The Telegraph’s Kathryn Flett awards five stars to London’s Jo Allen having found that it has retained its fun despite losing its original site.
Rather like America itself in 2017 – making its journey from 1965’s Mad Men to today’s madmen, if you will – the new Joe Allen looks entirely familiar while also being utterly different – a feeling made more poignant by my lunch date with Joe falling the day after the Las Vegas shootings. But I’m happy to help you out, US pals: this week, I’ll be judging you entirely on your off-menu burgers and pecan pie.
Happily, as soon as I set foot inside I could tell that it’s all still there. All that’s good and fun about J A remains deep in the DNA of the place; among the playbills and monochrome pap-snaps of the stars at play, in the warmth and chattiness of the welcome (“So, what do you think? Same but different, right? Good!”), in the (fully-loaded, cheese and bacon, medium-cooked ) burger and the comfortingly roof-of-the-mouth-clagging pecan pie, accessorised with a lovely Hells lager, all the way from Camden Town.
We shared a starter of crispy squid and then my guest followed it with lobster bisque (“Delicious!”) and the duck salad (“Yes, very good”), and the cheesecake (“Light, but still too much for me”) and in between courses we people-watched a cast as satisfyingly sparkly and diverse as you could expect on a Tuesday lunchtime – and the bill was a treat, too.
Perversely, in this case the fact that there is nothing much to “review” is the very best sort of review. Not only has my love of a fine burger remained true and constant since the late 1960s, it turns out that the 2017 version of Joe Allen is in fact the perfect place in which to escape 2017.
Tapas restaurant Untitled in London’s Dalston is inventive and affordable, according to the Evening Standard’s Fay Maschler.
Rob Roy, apparently from South Africa rather than the anticipated Scottish Highlands, has worked with Albert Adria at Hoja Santa — where he headed the kitchen — and also Tickets + 41 Degrees in Barcelona. Tapas, aka small plates, are his form but the function here is Japanese. In the evening a list of 11 dishes all priced separately comes with the enticing invitation to “eat the whole menu for £52.50 (recommended for two people)”. To be clear, that is a lot of interesting evolved food at £52.50 for two.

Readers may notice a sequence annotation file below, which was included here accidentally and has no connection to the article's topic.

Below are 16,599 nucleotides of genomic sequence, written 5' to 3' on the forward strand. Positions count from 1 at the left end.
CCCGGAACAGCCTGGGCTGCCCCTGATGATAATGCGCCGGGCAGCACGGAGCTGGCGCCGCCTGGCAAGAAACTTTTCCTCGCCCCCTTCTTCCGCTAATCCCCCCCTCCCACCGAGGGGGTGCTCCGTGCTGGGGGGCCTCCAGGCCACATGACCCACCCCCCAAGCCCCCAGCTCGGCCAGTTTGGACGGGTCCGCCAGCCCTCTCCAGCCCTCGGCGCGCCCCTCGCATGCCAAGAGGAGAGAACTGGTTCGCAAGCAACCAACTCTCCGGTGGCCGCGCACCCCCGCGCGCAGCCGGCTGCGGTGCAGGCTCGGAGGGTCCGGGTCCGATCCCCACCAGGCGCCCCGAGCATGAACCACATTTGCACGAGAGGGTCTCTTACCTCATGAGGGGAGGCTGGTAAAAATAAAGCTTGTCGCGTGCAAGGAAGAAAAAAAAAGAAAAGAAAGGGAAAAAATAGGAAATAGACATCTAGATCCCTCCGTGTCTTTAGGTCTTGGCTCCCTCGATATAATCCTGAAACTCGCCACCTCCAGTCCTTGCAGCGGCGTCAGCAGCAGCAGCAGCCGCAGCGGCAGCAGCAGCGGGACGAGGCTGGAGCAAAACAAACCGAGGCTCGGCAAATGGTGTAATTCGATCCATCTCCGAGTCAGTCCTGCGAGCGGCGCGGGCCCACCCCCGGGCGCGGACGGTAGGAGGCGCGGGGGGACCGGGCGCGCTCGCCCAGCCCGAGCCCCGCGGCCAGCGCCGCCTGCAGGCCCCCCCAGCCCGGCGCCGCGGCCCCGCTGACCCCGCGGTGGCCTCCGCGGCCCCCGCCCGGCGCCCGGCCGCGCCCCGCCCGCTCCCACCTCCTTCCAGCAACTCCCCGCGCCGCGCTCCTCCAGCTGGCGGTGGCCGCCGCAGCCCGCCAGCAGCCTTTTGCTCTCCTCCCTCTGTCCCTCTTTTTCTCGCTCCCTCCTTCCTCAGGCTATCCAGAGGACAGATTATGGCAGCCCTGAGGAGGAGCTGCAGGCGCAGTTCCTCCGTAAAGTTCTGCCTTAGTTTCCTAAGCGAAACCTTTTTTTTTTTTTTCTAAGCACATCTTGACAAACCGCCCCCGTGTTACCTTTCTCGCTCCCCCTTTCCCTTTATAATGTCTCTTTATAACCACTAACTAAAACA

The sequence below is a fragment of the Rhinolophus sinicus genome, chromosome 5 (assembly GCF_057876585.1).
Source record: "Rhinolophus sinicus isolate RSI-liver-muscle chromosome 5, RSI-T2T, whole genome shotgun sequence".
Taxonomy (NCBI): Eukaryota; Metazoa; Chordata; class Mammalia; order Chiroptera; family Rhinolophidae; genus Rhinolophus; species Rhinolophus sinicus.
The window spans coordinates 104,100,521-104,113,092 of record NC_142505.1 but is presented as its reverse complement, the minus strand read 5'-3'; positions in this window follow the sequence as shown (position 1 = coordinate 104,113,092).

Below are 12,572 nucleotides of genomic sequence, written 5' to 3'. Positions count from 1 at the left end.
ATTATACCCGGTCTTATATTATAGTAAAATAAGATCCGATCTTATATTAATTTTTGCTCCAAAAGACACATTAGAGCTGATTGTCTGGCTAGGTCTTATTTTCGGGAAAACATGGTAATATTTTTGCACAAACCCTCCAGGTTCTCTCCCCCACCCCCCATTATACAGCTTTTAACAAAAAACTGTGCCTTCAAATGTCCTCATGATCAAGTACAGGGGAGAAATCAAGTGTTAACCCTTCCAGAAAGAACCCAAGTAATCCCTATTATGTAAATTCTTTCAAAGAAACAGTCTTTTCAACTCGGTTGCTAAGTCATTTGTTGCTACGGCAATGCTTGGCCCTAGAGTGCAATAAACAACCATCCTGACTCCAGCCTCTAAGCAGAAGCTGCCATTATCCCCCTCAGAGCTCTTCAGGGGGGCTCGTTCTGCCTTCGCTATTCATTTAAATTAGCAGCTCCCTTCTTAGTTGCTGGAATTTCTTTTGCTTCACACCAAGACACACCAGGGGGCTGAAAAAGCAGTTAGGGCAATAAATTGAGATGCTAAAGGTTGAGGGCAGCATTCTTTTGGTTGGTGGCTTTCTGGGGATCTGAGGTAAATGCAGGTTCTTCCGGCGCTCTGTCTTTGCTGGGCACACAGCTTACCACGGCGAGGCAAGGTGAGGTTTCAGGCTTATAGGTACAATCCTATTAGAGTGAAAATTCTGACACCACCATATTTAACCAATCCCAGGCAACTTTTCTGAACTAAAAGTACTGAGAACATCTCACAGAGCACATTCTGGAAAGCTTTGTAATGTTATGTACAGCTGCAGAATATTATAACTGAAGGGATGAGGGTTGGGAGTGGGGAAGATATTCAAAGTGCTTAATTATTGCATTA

Mussels on leek — the menu description — bob and beckon in yuzu beurre blanc, a very un-dairymaid froth of a sauce. Boneless chicken wings with sweet kimchi deliver trademark irresistibility with none of the fiddle. Cured duck with liquorice teriyaki sauce toys with the taste buds in a charming persuasive way but the two masterpiece assemblies are lamb brioche and aubergine with miso and hazelnuts.
A disc of gingery jelly decorated with tiny sage leaves tops the cylinder of soft bread that encloses supple slow-cooked lamb. A bite offers no resistance to instant total pleasure. The aubergine assembly, a lush, plush, woodsy version of nasu dengaku, is described — concisely — by my pal as having the umami turned up to 11. Here is where The Highland Rogue (Rob Roy) has taken on the Japanese and conquered them.
Marina O’Loughlin revisits Le Colombier in Chelsea, a restaurant praised by her predecessor AA Gill, for her first review in the Sunday Times.
I once went to Le Colombier in Chelsea, inspired by Gill’s unusual hymn of praise. “I think I’ve found it,” he wrote, “that secret little restaurant.” It was “as close to ideal as you can get”, he said, all “hum and warmth, that fug like a friendly arm round your shoulder”, before exhorting us not to go and spoil it for him. So off I schlepped, only to be utterly bemused. I expected to have my socks knocked all the way back up the M1, my world rocked, my senses zapped into oblivion. Instead, posh middle-aged people in quite a lot of corduroy munched away on fatty rillettes, oysters, poncified lamb chops. Pfft, I sniffed: how old-school — not a creditable jambalaya in the house.